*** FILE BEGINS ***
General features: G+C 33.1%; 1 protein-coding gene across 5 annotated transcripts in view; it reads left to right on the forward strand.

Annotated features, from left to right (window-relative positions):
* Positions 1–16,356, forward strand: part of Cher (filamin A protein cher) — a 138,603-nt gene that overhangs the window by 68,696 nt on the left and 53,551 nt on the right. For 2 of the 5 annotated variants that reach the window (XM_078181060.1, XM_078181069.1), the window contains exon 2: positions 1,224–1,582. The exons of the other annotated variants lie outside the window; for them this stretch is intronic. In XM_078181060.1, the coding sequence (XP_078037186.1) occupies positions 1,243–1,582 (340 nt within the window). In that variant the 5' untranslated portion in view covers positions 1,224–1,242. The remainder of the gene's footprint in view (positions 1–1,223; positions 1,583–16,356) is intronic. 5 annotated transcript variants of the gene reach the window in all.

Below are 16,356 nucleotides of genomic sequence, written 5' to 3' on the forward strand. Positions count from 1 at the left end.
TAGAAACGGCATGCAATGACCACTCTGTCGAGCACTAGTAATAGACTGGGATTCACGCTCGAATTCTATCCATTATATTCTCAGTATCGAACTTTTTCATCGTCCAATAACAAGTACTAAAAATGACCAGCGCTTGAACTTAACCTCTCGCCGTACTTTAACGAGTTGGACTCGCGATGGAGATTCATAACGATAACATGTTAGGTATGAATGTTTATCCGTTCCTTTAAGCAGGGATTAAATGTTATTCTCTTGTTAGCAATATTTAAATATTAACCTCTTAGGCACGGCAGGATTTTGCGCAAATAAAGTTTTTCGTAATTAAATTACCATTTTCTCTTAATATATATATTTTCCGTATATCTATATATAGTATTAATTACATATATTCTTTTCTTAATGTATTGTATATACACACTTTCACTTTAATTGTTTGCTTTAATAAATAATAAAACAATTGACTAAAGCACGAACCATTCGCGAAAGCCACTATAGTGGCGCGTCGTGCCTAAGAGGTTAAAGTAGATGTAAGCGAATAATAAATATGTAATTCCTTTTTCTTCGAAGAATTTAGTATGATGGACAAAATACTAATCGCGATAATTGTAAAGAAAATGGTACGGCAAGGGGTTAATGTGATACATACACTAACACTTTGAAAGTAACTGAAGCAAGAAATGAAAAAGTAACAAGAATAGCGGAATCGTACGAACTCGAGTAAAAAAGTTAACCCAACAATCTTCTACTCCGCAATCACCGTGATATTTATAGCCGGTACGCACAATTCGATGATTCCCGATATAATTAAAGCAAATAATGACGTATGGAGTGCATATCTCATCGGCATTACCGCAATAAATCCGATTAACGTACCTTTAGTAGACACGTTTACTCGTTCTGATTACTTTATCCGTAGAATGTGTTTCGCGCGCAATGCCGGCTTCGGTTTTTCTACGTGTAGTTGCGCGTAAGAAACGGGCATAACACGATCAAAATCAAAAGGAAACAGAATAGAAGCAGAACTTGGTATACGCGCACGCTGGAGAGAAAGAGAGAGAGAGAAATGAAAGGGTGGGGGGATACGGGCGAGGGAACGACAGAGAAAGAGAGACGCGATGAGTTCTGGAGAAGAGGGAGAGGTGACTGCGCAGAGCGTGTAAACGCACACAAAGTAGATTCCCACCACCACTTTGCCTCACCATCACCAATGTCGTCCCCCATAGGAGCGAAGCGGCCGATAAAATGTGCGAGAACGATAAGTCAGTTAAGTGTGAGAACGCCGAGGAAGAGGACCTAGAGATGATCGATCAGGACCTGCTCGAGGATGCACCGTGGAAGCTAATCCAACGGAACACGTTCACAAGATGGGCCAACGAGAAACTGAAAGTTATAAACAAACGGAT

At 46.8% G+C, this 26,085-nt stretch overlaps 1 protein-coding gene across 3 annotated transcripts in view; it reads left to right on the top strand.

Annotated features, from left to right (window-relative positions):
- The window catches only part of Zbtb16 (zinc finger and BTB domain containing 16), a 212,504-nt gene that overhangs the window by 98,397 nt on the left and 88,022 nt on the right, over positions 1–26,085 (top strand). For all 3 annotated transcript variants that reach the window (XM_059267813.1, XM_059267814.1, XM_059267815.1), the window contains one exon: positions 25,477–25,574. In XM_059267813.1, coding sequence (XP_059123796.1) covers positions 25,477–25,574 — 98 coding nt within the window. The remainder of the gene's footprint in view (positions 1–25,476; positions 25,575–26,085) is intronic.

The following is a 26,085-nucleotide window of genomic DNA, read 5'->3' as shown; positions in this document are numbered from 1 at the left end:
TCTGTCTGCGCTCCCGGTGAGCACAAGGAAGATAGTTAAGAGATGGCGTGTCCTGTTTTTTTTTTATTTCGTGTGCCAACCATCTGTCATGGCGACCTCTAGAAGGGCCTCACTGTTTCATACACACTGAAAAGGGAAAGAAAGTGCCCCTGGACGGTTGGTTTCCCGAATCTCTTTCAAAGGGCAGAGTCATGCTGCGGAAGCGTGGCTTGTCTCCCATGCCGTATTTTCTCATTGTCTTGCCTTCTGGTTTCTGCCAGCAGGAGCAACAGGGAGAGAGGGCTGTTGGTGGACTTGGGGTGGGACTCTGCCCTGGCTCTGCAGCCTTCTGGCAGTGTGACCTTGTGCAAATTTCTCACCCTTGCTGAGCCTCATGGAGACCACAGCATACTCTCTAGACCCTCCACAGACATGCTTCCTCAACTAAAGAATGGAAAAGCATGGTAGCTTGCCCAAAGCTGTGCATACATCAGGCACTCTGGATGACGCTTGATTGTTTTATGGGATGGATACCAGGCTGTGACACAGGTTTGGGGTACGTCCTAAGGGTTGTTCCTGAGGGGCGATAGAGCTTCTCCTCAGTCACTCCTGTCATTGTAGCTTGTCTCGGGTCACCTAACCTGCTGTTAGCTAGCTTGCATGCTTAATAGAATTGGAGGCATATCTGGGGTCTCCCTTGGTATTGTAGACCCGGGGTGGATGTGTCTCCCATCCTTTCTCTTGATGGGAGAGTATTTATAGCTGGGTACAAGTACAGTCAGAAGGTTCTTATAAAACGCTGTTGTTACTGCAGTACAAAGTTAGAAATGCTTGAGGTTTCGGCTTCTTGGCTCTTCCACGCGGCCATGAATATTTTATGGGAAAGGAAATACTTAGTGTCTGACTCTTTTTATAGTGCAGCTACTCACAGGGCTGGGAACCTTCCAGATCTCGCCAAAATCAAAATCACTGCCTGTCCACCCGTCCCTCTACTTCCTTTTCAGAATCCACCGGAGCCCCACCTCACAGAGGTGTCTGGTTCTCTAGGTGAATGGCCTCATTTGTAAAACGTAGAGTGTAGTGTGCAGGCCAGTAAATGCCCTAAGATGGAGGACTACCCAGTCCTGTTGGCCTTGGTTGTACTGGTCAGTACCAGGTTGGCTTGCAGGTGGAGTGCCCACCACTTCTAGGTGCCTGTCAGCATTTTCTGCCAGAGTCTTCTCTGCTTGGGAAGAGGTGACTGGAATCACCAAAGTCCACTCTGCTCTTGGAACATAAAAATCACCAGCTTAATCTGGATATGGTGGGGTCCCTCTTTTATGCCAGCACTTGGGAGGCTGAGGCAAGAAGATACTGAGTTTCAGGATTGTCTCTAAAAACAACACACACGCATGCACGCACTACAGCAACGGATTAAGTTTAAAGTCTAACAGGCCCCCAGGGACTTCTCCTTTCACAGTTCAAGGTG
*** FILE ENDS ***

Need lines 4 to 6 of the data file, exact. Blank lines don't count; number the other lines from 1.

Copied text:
Below are 16,356 nucleotides of genomic sequence, written 5' to 3' on the forward strand. Positions count from 1 at the left end.
TAGAAACGGCATGCAATGACCACTCTGTCGAGCACTAGTAATAGACTGGGATTCACGCTCGAATTCTATCCATTATATTCTCAGTATCGAACTTTTTCATCGTCCAATAACAAGTACTAAAAATGACCAGCGCTTGAACTTAACCTCTCGCCGTACTTTAACGAGTTGGACTCGCGATGGAGATTCATAACGATAACATGTTAGGTATGAATGTTTATCCGTTCCTTTAAGCAGGGATTAAATGTTATTCTCTTGTTAGCAATATTTAAATATTAACCTCTTAGGCACGGCAGGATTTTGCGCAAATAAAGTTTTTCGTAATTAAATTACCATTTTCTCTTAATATATATATTTTCCGTATATCTATATATAGTATTAATTACATATATTCTTTTCTTAATGTATTGTATATACACACTTTCACTTTAATTGTTTGCTTTAATAAATAATAAAACAATTGACTAAAGCACGAACCATTCGCGAAAGCCACTATAGTGGCGCGTCGTGCCTAAGAGGTTAAAGTAGATGTAAGCGAATAATAAATATGTAATTCCTTTTTCTTCGAAGAATTTAGTATGATGGACAAAATACTAATCGCGATAATTGTAAAGAAAATGGTACGGCAAGGGGTTAATGTGATACATACACTAACACTTTGAAAGTAACTGAAGCAAGAAATGAAAAAGTAACAAGAATAGCGGAATCGTACGAACTCGAGTAAAAAAGTTAACCCAACAATCTTCTACTCCGCAATCACCGTGATATTTATAGCCGGTACGCACAATTCGATGATTCCCGATATAATTAAAGCAAATAATGACGTATGGAGTGCATATCTCATCGGCATTACCGCAATAAATCCGATTAACGTACCTTTAGTAGACACGTTTACTCGTTCTGATTACTTTATCCGTAGAATGTGTTTCGCGCGCAATGCCGGCTTCGGTTTTTCTACGTGTAGTTGCGCGTAAGAAACGGGCATAACACGATCAAAATCAAAAGGAAACAGAATAGAAGCAGAACTTGGTATACGCGCACGCTGGAGAGAAAGAGAGAGAGAGAAATGAAAGGGTGGGGGGATACGGGCGAGGGAACGACAGAGAAAGAGAGACGCGATGAGTTCTGGAGAAGAGGGAGAGGTGACTGCGCAGAGCGTGTAAACGCACACAAAGTAGATTCCCACCACCACTTTGCCTCACCATCACCAATGTCGTCCCCCATAGGAGCGAAGCGGCCGATAAAATGTGCGAGAACGATAAGTCAGTTAAGTGTGAGAACGCCGAGGAAGAGGACCTAGAGATGATCGATCAGGACCTGCTCGAGGATGCACCGTGGAAGCTAATCCAACGGAACACGTTCACAAGATGGGCCAACGAGAAACTGAAAGTTATAAACAAACGGAT

At 46.8% G+C, this 26,085-nt stretch overlaps 1 protein-coding gene across 3 annotated transcripts in view; it reads left to right on the top strand.